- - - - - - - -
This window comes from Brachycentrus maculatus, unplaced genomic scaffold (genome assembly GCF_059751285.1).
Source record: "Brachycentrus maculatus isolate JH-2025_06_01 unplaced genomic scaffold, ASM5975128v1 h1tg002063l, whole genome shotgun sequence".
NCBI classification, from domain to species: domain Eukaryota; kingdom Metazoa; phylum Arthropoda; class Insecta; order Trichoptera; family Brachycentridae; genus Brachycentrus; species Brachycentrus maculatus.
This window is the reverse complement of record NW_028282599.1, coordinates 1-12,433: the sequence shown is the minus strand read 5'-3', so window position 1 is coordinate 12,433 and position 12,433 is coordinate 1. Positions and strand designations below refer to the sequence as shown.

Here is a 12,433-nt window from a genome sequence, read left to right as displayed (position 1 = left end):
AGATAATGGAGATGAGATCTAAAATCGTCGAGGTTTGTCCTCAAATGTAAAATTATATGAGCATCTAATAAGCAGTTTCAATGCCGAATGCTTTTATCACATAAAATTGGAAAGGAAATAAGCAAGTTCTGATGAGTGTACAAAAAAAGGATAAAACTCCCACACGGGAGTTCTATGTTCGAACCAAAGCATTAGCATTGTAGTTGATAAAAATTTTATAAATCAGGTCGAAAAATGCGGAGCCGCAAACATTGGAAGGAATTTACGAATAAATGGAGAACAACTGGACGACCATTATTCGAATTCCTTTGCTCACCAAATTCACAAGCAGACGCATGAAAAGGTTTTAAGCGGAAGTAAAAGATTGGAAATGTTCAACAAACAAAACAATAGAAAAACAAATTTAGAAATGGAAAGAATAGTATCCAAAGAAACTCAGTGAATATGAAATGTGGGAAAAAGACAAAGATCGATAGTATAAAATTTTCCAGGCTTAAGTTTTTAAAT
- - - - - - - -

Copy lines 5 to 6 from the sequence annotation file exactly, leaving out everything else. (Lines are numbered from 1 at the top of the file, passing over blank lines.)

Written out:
Here is a 12,433-nt window from a genome sequence, read left to right as displayed (position 1 = left end):
AGATAATGGAGATGAGATCTAAAATCGTCGAGGTTTGTCCTCAAATGTAAAATTATATGAGCATCTAATAAGCAGTTTCAATGCCGAATGCTTTTATCACATAAAATTGGAAAGGAAATAAGCAAGTTCTGATGAGTGTACAAAAAAAGGATAAAACTCCCACACGGGAGTTCTATGTTCGAACCAAAGCATTAGCATTGTAGTTGATAAAAATTTTATAAATCAGGTCGAAAAATGCGGAGCCGCAAACATTGGAAGGAATTTACGAATAAATGGAGAACAACTGGACGACCATTATTCGAATTCCTTTGCTCACCAAATTCACAAGCAGACGCATGAAAAGGTTTTAAGCGGAAGTAAAAGATTGGAAATGTTCAACAAACAAAACAATAGAAAAACAAATTTAGAAATGGAAAGAATAGTATCCAAAGAAACTCAGTGAATATGAAATGTGGGAAAAAGACAAAGATCGATAGTATAAAATTTTCCAGGCTTAAGTTTTTAAAT